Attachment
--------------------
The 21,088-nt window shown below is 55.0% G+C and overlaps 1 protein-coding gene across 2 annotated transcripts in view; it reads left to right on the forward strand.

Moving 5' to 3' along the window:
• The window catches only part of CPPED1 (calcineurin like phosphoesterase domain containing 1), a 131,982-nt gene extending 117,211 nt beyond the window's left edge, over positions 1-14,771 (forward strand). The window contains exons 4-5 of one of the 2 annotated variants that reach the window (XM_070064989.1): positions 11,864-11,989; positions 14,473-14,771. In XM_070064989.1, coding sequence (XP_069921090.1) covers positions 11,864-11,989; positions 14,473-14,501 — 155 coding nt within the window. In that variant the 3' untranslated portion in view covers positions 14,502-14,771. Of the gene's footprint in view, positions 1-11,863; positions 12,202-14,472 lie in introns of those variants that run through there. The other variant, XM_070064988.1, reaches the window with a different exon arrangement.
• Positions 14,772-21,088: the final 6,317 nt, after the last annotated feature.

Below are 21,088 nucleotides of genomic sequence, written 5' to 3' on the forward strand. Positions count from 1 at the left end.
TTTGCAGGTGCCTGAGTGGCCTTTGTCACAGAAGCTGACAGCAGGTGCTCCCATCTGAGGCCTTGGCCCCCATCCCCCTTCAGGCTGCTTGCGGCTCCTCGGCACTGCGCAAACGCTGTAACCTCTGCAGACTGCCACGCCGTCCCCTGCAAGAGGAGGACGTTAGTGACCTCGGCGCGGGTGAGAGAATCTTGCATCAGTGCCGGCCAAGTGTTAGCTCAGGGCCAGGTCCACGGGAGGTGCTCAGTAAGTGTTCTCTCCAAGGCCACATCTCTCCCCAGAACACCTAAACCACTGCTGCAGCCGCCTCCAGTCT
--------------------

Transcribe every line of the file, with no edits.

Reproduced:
The 21,088-nt window shown below is 55.0% G+C and overlaps 1 protein-coding gene across 2 annotated transcripts in view; it reads left to right on the forward strand.

Moving 5' to 3' along the window:
• The window catches only part of CPPED1 (calcineurin like phosphoesterase domain containing 1), a 131,982-nt gene extending 117,211 nt beyond the window's left edge, over positions 1-14,771 (forward strand). The window contains exons 4-5 of one of the 2 annotated variants that reach the window (XM_070064989.1): positions 11,864-11,989; positions 14,473-14,771. In XM_070064989.1, coding sequence (XP_069921090.1) covers positions 11,864-11,989; positions 14,473-14,501 — 155 coding nt within the window. In that variant the 3' untranslated portion in view covers positions 14,502-14,771. Of the gene's footprint in view, positions 1-11,863; positions 12,202-14,472 lie in introns of those variants that run through there. The other variant, XM_070064988.1, reaches the window with a different exon arrangement.
• Positions 14,772-21,088: the final 6,317 nt, after the last annotated feature.

Below are 21,088 nucleotides of genomic sequence, written 5' to 3' on the forward strand. Positions count from 1 at the left end.
TTTGCAGGTGCCTGAGTGGCCTTTGTCACAGAAGCTGACAGCAGGTGCTCCCATCTGAGGCCTTGGCCCCCATCCCCCTTCAGGCTGCTTGCGGCTCCTCGGCACTGCGCAAACGCTGTAACCTCTGCAGACTGCCACGCCGTCCCCTGCAAGAGGAGGACGTTAGTGACCTCGGCGCGGGTGAGAGAATCTTGCATCAGTGCCGGCCAAGTGTTAGCTCAGGGCCAGGTCCACGGGAGGTGCTCAGTAAGTGTTCTCTCCAAGGCCACATCTCTCCCCAGAACACCTAAACCACTGCTGCAGCCGCCTCCAGTCT